After a long hiatus from this blog, during which I was basically swamped at work, I return to the idea of how to redefine or perhaps restructure law school to make better use of its faculty, give more to the student, and get away from the traditional models of revenue and federal aid reliance. I seek to “edupunk” law school.
I don’t have all of the “tenets” of the edupunk and edupreneur movement in front of me, but some really stick. One key aspect is that, since salaries make up a huge portion of a school’s costs, it is critical to make the most of every dollar. Especially with faculty that one must lure away from other schools, the amount of time each professor spends actually imparting wisdom unto students is the major metric. Especially for law schools, where salary (rather than tenure and job security) is often the number one reason that a lawyer would leave a lucrative position at a firm in order to teach, maximizing the contact between student and professor is important.
One means of achieving this is to bring in more adjunct faculty to do the “dirty work” for the professor. Creating exams, grading, even evaluating written assignments could conceivably all be done by lecturers or other faculty that are not on the track to tenure. Of course, this requires that the adjuncts work very closely with the professor so that the grading and exam methodology be in sync with the course materials and the professor’s style of teaching. Now the tenured faculty can spend their time in front of and with students and, hopefully, engaging others about how to change the way law is taught in an environment of continual creativity and improvement.
However, the Edupunk model falls shortl because even the adjunct faculty are often a significant financial load on a law school, much more so than that of the lecturer that runs between jobs in different fields at four separate colleges in an attempt to bring in one decent salary. Also, many adjunct are practicing lawyers and even sitting judges. These are not secondary members of the faculty that do supporting educational work for the school. These adjunct often teach courses that are popular electives with student, and they need to be in front of students just as much as the tenure-track faculty.
The question therefore, is whether there is a role for non-tenure-track faculty at a law school that are valuable both in teaching their own courses as well as being part of supporting the overall work of a tenured faculty that is presumably one of “the” reasons for attending that school.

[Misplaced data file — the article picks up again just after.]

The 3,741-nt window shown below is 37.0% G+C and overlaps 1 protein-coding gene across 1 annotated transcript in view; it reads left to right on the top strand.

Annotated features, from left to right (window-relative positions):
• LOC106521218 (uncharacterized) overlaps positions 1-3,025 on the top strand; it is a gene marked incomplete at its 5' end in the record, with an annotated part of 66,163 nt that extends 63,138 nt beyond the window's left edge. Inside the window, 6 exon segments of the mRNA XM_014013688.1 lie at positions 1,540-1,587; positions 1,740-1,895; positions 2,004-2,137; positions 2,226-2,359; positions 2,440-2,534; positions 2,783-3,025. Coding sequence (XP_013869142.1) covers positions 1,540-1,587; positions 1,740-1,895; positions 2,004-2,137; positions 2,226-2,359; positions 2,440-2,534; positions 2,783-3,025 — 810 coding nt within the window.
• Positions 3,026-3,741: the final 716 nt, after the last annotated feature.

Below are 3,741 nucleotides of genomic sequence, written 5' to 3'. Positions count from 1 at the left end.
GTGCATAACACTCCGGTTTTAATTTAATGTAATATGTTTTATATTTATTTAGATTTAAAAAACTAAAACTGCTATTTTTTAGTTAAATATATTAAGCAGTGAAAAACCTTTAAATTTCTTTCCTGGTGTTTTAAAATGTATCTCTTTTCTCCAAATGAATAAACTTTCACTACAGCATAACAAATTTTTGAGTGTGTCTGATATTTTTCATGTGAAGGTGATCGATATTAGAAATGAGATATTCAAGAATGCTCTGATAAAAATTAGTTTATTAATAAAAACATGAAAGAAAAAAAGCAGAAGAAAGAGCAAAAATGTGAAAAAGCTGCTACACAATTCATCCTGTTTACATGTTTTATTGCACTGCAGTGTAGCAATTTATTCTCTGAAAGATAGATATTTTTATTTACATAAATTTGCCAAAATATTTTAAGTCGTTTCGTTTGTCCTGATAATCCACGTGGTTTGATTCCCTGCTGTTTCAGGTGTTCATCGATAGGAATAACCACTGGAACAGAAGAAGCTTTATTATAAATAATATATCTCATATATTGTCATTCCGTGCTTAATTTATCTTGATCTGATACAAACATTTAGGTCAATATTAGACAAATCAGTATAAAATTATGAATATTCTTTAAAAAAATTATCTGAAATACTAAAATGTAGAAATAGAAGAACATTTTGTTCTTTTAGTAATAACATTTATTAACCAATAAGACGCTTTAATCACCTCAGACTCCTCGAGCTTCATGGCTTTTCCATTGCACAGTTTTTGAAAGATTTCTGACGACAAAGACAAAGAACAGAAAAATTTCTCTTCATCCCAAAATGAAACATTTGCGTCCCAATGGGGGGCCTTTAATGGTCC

So…this trend doesn’t work for law schools. This method of saving costs wouldn’t work for a law school.
Hopefully more success in the next attempt.
Something a bit odd happened earlier today. An e-mail had gone out to various senior members of the law school that came from one of the school staff but looked a bit fishy. Had some elements of unsolicited spam in it – “Have you heard the latest on..” and “the biggest scam you’ll find is…” Stuff like that.
I immediately informed several people that this person was indeed someone from the school, and that I’d look into whether there was anything wrong with her computer or perhaps if someone else had been infected with a virus and was spoofing her e-mail address. I was going to get to the bottom of this, I was going to set things right, and I was going to prevent bad things from happening to my colleagues. I was going to be the Assistant Dean of Awesomeness.
When I called up the person and asked if she had sent the e-mail on purpose, she explained that she did indeed send it, and that it was on behalf of one of the faculty she supports.
Me (somewhat deflated but still wanting to be helpful): ”Oh, okay, well just wanted to check because some folks thought it might have been spam or you had a virus.”
Her (non-chalantly): ”Okay, my computer is fine.”
That’s it. Simple. Seemed like a done deal. I summarized my findings to the senior staff who had first inquired and thought things were done. Wasn’t exactly the most exciting thing but at least I figured things out.
Then…the person sent the message again, with the little added “sent on behalf of Professor X,” which is how it usually is handled. I’m not on the list myself, so I didn’t know she had resent it. I also don’t see until later, when I am once again included in the conversation, that she has been mildly lauded for having corrected herself and that it was good of her to clarify her intent in sending the original e-mail.
So, because I had chosen to call her, because I had let her know that she had committed a bit of a faux pas, she corrected herself, and avoided a bad impression on the school, and in fact possibly made a good impression on some. Yet no word to me, and maybe even not much acknowledgement.
I don’t know where I’m going with this but sometimes this kind of stuff rubs me the wrong way. Is it too much to ask for a “thanks” or to acknowledge that someone helped you out of a situation?
I have been reading a book called DIY U: Edupunks, Edupreneurs, and the Coming Transformation of Higher Education on my kindle. I’m fairly familiar with the overall Edupunk movement, which has primarily focused on moving away from commercial, enterprise level (and therefore expensive) solutions and towards a more DIY, open-source kind of environment. But this is the first formal book on the topic and quite an interesting read, too.